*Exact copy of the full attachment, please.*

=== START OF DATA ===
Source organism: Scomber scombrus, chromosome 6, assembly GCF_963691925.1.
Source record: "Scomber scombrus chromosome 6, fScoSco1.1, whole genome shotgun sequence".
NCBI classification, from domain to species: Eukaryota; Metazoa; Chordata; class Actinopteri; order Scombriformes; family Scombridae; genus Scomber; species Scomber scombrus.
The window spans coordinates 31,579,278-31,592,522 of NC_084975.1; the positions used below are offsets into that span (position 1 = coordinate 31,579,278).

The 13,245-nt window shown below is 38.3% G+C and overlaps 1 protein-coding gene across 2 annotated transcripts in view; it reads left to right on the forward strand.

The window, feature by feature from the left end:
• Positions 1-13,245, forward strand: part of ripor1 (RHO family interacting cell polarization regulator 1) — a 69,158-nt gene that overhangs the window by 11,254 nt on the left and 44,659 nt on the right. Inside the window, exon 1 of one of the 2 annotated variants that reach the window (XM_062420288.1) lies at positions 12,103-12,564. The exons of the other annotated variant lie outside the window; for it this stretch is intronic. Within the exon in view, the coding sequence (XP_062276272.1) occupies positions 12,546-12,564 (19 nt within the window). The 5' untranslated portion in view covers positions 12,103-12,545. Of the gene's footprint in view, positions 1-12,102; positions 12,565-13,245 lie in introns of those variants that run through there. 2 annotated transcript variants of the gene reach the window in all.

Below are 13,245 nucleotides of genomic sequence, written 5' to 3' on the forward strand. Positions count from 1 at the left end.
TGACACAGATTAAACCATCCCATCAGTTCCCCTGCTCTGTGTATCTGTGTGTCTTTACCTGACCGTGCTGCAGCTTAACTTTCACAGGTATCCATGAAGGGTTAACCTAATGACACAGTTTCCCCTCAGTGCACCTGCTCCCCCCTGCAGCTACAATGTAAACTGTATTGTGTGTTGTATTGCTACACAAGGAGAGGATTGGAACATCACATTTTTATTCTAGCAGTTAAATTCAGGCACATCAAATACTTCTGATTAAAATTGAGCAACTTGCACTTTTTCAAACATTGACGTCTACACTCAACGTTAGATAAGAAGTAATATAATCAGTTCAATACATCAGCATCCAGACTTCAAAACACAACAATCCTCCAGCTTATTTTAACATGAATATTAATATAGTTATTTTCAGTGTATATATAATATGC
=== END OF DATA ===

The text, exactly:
Source organism: Scomber scombrus, chromosome 6, assembly GCF_963691925.1.
Source record: "Scomber scombrus chromosome 6, fScoSco1.1, whole genome shotgun sequence".
NCBI classification, from domain to species: Eukaryota; Metazoa; Chordata; class Actinopteri; order Scombriformes; family Scombridae; genus Scomber; species Scomber scombrus.
The window spans coordinates 31,579,278-31,592,522 of NC_084975.1; the positions used below are offsets into that span (position 1 = coordinate 31,579,278).

The 13,245-nt window shown below is 38.3% G+C and overlaps 1 protein-coding gene across 2 annotated transcripts in view; it reads left to right on the forward strand.

The window, feature by feature from the left end:
• Positions 1-13,245, forward strand: part of ripor1 (RHO family interacting cell polarization regulator 1) — a 69,158-nt gene that overhangs the window by 11,254 nt on the left and 44,659 nt on the right. Inside the window, exon 1 of one of the 2 annotated variants that reach the window (XM_062420288.1) lies at positions 12,103-12,564. The exons of the other annotated variant lie outside the window; for it this stretch is intronic. Within the exon in view, the coding sequence (XP_062276272.1) occupies positions 12,546-12,564 (19 nt within the window). The 5' untranslated portion in view covers positions 12,103-12,545. Of the gene's footprint in view, positions 1-12,102; positions 12,565-13,245 lie in introns of those variants that run through there. 2 annotated transcript variants of the gene reach the window in all.

Below are 13,245 nucleotides of genomic sequence, written 5' to 3' on the forward strand. Positions count from 1 at the left end.
TGACACAGATTAAACCATCCCATCAGTTCCCCTGCTCTGTGTATCTGTGTGTCTTTACCTGACCGTGCTGCAGCTTAACTTTCACAGGTATCCATGAAGGGTTAACCTAATGACACAGTTTCCCCTCAGTGCACCTGCTCCCCCCTGCAGCTACAATGTAAACTGTATTGTGTGTTGTATTGCTACACAAGGAGAGGATTGGAACATCACATTTTTATTCTAGCAGTTAAATTCAGGCACATCAAATACTTCTGATTAAAATTGAGCAACTTGCACTTTTTCAAACATTGACGTCTACACTCAACGTTAGATAAGAAGTAATATAATCAGTTCAATACATCAGCATCCAGACTTCAAAACACAACAATCCTCCAGCTTATTTTAACATGAATATTAATATAGTTATTTTCAGTGTATATATAATATGC